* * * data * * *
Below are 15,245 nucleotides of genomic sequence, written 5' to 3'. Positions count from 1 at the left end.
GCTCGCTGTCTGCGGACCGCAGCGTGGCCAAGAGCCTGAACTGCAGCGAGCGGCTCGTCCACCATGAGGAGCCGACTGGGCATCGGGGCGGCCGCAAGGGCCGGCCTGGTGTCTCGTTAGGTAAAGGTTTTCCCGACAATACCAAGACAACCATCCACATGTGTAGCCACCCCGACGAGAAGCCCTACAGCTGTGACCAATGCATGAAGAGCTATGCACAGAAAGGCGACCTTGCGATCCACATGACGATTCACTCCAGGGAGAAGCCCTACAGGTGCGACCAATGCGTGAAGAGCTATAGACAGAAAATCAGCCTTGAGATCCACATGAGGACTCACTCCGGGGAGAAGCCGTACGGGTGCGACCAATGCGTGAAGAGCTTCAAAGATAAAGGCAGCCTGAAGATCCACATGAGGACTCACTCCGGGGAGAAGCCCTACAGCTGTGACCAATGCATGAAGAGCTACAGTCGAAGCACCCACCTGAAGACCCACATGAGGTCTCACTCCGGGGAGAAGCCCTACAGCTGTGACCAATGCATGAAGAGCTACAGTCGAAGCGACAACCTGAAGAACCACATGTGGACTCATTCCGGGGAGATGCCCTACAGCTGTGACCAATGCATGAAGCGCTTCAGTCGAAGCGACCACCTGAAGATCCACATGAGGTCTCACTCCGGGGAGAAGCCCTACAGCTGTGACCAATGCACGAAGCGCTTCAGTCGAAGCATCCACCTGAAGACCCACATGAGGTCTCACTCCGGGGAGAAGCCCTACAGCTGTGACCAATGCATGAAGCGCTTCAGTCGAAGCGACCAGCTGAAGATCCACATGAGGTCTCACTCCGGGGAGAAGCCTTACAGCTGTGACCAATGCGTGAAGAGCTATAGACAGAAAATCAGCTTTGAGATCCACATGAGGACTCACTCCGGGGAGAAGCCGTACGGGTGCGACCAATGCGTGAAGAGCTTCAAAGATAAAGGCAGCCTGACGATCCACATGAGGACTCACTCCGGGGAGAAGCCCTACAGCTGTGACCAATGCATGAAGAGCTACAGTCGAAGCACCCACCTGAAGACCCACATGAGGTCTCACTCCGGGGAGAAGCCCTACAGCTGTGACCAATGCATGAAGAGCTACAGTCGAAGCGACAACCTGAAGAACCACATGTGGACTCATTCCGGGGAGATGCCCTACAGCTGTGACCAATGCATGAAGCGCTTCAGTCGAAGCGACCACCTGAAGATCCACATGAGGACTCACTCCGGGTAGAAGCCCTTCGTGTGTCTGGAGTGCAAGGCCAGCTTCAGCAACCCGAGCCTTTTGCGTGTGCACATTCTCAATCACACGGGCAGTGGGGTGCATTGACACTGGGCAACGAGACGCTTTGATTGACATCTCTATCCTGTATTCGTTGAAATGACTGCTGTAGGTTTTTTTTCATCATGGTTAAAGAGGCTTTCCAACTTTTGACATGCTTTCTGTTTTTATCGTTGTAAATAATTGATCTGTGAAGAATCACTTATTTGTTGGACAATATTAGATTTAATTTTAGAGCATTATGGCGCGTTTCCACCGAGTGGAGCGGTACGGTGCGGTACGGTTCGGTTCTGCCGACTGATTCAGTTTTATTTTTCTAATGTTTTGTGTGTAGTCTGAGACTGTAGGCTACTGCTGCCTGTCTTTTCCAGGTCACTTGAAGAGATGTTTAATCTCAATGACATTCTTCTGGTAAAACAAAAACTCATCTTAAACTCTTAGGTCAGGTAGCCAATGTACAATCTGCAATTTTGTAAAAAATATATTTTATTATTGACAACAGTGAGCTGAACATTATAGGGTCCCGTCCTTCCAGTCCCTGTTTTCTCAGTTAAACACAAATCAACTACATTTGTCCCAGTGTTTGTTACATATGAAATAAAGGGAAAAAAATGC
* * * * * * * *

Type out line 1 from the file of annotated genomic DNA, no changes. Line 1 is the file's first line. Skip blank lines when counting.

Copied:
Below are 15,245 nucleotides of genomic sequence, written 5' to 3'. Positions count from 1 at the left end.